Way back in August 2009, I wrote a blog for Professional Fundraising (as it was known then) about how the newly released Facebook Connect (as it was known then) gave websites the ability to personalise content based on people’s Facebook data to an unprecedented level. I was really excited about how charities could personalise their campaigns with this integration, but it’s taken until this year to finally find something that does this, and does this really well.
Step forward Plan UK’s Tell your story campaign and take a bow. I came across the story via the excellent sofii website, a site anyone involved in fundraising should regularly check out. As with any rich personalised experience based on Facebook data, like Intel’s brilliant museum of me, you only really get a sense of what it’s like by trying the site yourself so I’m not going to explain how it works or what it does. Showing my Facebook friends, photos and data won’t have the same effect as seeing your own connections show up – that’s the point and the power of it. Still, here’s a video to give you a broad idea:
And at the risk of navel-gazing, I would like to quote my post from 2 1/2 years ago, as I think they’ve nailed exactly what I thought would be possible and powerful:
…it’s this personalisation that’s the point I want to make. We all know from DM experience that the more personal a campaign, the better the response rate. And for many people, data doesn’t get much more personal than what they share with their friends on Facebook…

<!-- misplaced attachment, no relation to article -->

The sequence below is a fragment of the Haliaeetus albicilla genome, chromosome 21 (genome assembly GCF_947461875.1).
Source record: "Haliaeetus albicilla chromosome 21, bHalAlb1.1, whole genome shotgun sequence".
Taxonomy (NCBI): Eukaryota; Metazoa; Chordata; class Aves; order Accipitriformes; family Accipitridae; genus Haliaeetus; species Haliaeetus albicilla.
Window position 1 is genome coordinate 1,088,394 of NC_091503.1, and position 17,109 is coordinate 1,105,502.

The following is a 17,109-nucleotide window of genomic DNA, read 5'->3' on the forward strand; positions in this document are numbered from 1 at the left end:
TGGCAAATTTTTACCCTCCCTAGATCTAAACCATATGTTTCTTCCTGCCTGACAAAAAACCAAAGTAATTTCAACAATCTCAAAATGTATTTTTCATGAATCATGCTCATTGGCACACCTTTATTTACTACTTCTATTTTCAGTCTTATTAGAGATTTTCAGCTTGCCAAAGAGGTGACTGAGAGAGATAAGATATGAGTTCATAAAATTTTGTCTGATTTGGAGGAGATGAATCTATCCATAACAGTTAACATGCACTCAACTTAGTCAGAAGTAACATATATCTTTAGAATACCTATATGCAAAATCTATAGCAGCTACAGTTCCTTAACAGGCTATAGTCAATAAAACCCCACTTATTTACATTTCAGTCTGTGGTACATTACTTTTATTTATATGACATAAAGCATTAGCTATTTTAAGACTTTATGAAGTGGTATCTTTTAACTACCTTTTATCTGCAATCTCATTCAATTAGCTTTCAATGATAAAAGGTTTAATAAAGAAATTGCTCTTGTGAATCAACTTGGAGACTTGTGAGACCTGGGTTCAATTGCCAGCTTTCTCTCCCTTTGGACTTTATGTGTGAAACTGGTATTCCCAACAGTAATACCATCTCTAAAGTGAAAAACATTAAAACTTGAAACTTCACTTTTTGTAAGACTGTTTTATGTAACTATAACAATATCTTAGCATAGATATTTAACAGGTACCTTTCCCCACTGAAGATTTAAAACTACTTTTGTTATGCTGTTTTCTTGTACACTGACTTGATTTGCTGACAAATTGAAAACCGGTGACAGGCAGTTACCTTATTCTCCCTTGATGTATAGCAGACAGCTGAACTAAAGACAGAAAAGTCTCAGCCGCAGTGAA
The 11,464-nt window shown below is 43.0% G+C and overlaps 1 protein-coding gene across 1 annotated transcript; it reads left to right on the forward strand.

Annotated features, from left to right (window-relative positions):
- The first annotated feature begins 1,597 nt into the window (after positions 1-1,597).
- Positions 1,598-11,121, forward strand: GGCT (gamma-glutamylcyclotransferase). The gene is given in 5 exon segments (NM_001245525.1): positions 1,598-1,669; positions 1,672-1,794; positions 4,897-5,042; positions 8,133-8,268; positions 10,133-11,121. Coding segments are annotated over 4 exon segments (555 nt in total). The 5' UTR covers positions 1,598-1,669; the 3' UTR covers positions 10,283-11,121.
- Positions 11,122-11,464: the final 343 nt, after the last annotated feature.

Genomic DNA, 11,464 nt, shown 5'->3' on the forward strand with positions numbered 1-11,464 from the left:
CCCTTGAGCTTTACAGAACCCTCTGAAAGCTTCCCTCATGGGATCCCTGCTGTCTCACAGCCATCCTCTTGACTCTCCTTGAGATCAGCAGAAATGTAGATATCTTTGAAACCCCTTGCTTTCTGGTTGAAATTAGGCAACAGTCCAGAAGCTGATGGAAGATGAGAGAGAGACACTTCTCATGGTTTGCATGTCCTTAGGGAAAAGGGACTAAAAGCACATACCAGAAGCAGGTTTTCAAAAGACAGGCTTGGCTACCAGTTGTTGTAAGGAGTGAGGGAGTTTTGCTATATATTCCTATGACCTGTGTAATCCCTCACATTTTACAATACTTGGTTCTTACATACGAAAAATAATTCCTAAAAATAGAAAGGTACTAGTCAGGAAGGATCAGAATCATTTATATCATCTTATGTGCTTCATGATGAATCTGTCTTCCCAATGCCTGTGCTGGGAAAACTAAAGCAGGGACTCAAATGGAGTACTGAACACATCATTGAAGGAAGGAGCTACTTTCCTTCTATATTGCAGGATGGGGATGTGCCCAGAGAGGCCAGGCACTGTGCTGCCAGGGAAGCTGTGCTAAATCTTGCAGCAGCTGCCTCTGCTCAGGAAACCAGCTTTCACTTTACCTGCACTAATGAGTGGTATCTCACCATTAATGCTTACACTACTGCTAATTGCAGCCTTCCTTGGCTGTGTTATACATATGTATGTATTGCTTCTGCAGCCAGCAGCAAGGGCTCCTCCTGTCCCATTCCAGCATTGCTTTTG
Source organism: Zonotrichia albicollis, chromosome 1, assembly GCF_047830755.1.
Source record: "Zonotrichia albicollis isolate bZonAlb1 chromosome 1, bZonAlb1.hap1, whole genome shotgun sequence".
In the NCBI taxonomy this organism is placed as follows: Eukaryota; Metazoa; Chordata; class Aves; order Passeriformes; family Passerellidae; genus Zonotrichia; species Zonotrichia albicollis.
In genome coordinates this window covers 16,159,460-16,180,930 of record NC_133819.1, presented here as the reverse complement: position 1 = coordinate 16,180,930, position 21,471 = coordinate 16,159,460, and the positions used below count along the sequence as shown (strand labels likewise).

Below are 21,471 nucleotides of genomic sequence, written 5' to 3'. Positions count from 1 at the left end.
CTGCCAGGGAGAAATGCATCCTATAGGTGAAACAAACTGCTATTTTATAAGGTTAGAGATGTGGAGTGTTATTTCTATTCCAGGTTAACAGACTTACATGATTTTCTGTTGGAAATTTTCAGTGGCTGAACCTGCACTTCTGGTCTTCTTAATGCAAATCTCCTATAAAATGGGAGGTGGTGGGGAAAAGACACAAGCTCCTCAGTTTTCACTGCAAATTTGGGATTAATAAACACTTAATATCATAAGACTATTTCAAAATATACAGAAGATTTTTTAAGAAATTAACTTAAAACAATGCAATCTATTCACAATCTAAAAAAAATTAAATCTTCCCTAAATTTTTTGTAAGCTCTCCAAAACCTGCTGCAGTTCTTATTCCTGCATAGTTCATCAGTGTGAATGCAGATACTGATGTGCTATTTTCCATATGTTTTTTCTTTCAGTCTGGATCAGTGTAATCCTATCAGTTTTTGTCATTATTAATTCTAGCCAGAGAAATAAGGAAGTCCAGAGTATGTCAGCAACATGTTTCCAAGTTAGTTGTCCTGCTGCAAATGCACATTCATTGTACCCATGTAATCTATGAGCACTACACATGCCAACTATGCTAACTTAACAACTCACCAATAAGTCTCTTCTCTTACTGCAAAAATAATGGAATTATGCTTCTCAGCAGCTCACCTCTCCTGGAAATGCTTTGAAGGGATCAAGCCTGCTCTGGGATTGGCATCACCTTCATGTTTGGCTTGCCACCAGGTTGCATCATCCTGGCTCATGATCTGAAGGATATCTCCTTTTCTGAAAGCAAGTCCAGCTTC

Imagine how you could use that data in a campaign. How could you use someone’s personal photos and make it relevant to your charity’s goals or a story for a new campaign? Or, once someone is donating to you online, could you ask them to connect with Facebook so you could create a personalised thank-you video, including their name and address, showing how their donation has helped?
There is great scope for using this feature to create a rich, interactive experience and greater personalisation. The beauty is that you don’t have to ask people to enter any details, they just log in to Facebook, and you use things they’ve already shared.
Having spent the last year doing a lot of work on various Facebook integrations, I know that the technical effort required to get the data they’re using from Facebook isn’t actually that hard, but they are using it in a very clever way. And as with all these things, it’s the story not the tech that’s most interesting, and how they have used tech to tell such a compelling story is very impressive. I’ve talked a lot about digital storytelling in the past, and this is probably the best of the bunch I’ve seen thus far.
I recommend you head over to Sofii’s exhibit to read all the details and background to the campaign and doff your hat in acknowledgement of some great work. I look forward to reading the follow-up and seeing how the campaign went.
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